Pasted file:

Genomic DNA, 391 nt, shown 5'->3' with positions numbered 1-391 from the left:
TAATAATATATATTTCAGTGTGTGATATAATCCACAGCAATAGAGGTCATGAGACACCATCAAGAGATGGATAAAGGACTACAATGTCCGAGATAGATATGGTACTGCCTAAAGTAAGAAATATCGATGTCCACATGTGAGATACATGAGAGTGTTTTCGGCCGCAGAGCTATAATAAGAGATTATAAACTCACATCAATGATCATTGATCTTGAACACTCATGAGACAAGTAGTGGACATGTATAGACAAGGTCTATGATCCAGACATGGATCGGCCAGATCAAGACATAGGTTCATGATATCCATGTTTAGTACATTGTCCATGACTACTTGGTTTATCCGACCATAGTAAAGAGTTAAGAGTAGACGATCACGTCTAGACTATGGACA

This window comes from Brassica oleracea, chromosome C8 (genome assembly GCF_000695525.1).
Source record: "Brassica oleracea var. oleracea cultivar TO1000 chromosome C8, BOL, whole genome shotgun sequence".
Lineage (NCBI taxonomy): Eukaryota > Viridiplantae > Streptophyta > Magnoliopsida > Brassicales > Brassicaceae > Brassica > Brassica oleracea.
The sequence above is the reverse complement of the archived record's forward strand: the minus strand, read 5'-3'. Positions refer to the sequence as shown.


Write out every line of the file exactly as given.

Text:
Genomic DNA, 391 nt, shown 5'->3' with positions numbered 1-391 from the left:
TAATAATATATATTTCAGTGTGTGATATAATCCACAGCAATAGAGGTCATGAGACACCATCAAGAGATGGATAAAGGACTACAATGTCCGAGATAGATATGGTACTGCCTAAAGTAAGAAATATCGATGTCCACATGTGAGATACATGAGAGTGTTTTCGGCCGCAGAGCTATAATAAGAGATTATAAACTCACATCAATGATCATTGATCTTGAACACTCATGAGACAAGTAGTGGACATGTATAGACAAGGTCTATGATCCAGACATGGATCGGCCAGATCAAGACATAGGTTCATGATATCCATGTTTAGTACATTGTCCATGACTACTTGGTTTATCCGACCATAGTAAAGAGTTAAGAGTAGACGATCACGTCTAGACTATGGACA

This window comes from Brassica oleracea, chromosome C8 (genome assembly GCF_000695525.1).
Source record: "Brassica oleracea var. oleracea cultivar TO1000 chromosome C8, BOL, whole genome shotgun sequence".
Lineage (NCBI taxonomy): Eukaryota > Viridiplantae > Streptophyta > Magnoliopsida > Brassicales > Brassicaceae > Brassica > Brassica oleracea.
The sequence above is the reverse complement of the archived record's forward strand: the minus strand, read 5'-3'. Positions refer to the sequence as shown.